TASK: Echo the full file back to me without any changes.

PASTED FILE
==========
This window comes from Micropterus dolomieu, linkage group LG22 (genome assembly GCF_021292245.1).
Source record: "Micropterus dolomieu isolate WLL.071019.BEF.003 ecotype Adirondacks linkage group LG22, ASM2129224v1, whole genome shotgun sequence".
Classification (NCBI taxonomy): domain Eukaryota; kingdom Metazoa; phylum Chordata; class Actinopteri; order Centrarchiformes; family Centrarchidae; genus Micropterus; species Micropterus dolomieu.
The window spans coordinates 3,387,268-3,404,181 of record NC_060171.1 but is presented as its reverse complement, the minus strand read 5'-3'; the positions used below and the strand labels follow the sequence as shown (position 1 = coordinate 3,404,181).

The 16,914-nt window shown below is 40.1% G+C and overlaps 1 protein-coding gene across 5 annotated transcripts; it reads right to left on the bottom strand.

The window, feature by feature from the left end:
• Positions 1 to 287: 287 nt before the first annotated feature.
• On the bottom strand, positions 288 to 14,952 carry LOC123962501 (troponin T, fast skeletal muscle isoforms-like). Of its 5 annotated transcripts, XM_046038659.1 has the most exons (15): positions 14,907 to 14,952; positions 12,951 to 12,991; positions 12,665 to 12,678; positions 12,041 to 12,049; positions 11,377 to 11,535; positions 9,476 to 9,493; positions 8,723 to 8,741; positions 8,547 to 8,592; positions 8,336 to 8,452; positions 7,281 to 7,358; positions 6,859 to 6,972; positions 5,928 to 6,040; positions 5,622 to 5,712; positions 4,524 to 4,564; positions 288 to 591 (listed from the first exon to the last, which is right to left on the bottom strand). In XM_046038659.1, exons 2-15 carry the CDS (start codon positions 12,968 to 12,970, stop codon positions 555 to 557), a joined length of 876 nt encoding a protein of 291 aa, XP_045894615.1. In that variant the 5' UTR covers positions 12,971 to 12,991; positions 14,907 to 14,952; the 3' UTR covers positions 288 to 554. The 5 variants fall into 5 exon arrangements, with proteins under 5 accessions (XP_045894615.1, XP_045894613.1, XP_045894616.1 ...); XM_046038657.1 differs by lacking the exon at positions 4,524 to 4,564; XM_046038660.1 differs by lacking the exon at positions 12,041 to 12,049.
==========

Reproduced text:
This window comes from Micropterus dolomieu, linkage group LG22 (genome assembly GCF_021292245.1).
Source record: "Micropterus dolomieu isolate WLL.071019.BEF.003 ecotype Adirondacks linkage group LG22, ASM2129224v1, whole genome shotgun sequence".
Classification (NCBI taxonomy): domain Eukaryota; kingdom Metazoa; phylum Chordata; class Actinopteri; order Centrarchiformes; family Centrarchidae; genus Micropterus; species Micropterus dolomieu.
The window spans coordinates 3,387,268-3,404,181 of record NC_060171.1 but is presented as its reverse complement, the minus strand read 5'-3'; the positions used below and the strand labels follow the sequence as shown (position 1 = coordinate 3,404,181).

The 16,914-nt window shown below is 40.1% G+C and overlaps 1 protein-coding gene across 5 annotated transcripts; it reads right to left on the bottom strand.

The window, feature by feature from the left end:
• Positions 1 to 287: 287 nt before the first annotated feature.
• On the bottom strand, positions 288 to 14,952 carry LOC123962501 (troponin T, fast skeletal muscle isoforms-like). Of its 5 annotated transcripts, XM_046038659.1 has the most exons (15): positions 14,907 to 14,952; positions 12,951 to 12,991; positions 12,665 to 12,678; positions 12,041 to 12,049; positions 11,377 to 11,535; positions 9,476 to 9,493; positions 8,723 to 8,741; positions 8,547 to 8,592; positions 8,336 to 8,452; positions 7,281 to 7,358; positions 6,859 to 6,972; positions 5,928 to 6,040; positions 5,622 to 5,712; positions 4,524 to 4,564; positions 288 to 591 (listed from the first exon to the last, which is right to left on the bottom strand). In XM_046038659.1, exons 2-15 carry the CDS (start codon positions 12,968 to 12,970, stop codon positions 555 to 557), a joined length of 876 nt encoding a protein of 291 aa, XP_045894615.1. In that variant the 5' UTR covers positions 12,971 to 12,991; positions 14,907 to 14,952; the 3' UTR covers positions 288 to 554. The 5 variants fall into 5 exon arrangements, with proteins under 5 accessions (XP_045894615.1, XP_045894613.1, XP_045894616.1 ...); XM_046038657.1 differs by lacking the exon at positions 4,524 to 4,564; XM_046038660.1 differs by lacking the exon at positions 12,041 to 12,049.